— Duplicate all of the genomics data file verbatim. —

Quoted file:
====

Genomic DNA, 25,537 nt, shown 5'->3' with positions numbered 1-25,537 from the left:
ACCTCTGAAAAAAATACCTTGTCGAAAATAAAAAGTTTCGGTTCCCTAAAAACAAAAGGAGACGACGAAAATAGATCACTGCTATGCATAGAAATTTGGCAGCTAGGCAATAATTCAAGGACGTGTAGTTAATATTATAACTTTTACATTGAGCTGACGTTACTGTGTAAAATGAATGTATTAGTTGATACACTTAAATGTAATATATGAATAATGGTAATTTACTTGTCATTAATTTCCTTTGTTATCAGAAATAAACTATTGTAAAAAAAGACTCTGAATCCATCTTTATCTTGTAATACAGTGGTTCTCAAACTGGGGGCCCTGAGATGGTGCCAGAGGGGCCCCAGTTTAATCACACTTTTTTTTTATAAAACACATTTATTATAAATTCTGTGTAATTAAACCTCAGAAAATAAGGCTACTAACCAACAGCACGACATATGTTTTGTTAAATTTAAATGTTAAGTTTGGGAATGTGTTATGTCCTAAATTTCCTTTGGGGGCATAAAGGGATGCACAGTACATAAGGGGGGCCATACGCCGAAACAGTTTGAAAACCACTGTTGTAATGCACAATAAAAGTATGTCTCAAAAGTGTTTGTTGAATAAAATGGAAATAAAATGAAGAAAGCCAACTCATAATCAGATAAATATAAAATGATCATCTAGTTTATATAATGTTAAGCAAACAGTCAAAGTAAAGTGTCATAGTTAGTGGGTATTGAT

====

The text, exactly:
Genomic DNA, 25,537 nt, shown 5'->3' with positions numbered 1-25,537 from the left:
ACCTCTGAAAAAAATACCTTGTCGAAAATAAAAAGTTTCGGTTCCCTAAAAACAAAAGGAGACGACGAAAATAGATCACTGCTATGCATAGAAATTTGGCAGCTAGGCAATAATTCAAGGACGTGTAGTTAATATTATAACTTTTACATTGAGCTGACGTTACTGTGTAAAATGAATGTATTAGTTGATACACTTAAATGTAATATATGAATAATGGTAATTTACTTGTCATTAATTTCCTTTGTTATCAGAAATAAACTATTGTAAAAAAAGACTCTGAATCCATCTTTATCTTGTAATACAGTGGTTCTCAAACTGGGGGCCCTGAGATGGTGCCAGAGGGGCCCCAGTTTAATCACACTTTTTTTTTATAAAACACATTTATTATAAATTCTGTGTAATTAAACCTCAGAAAATAAGGCTACTAACCAACAGCACGACATATGTTTTGTTAAATTTAAATGTTAAGTTTGGGAATGTGTTATGTCCTAAATTTCCTTTGGGGGCATAAAGGGATGCACAGTACATAAGGGGGGCCATACGCCGAAACAGTTTGAAAACCACTGTTGTAATGCACAATAAAAGTATGTCTCAAAAGTGTTTGTTGAATAAAATGGAAATAAAATGAAGAAAGCCAACTCATAATCAGATAAATATAAAATGATCATCTAGTTTATATAATGTTAAGCAAACAGTCAAAGTAAAGTGTCATAGTTAGTGGGTATTGAT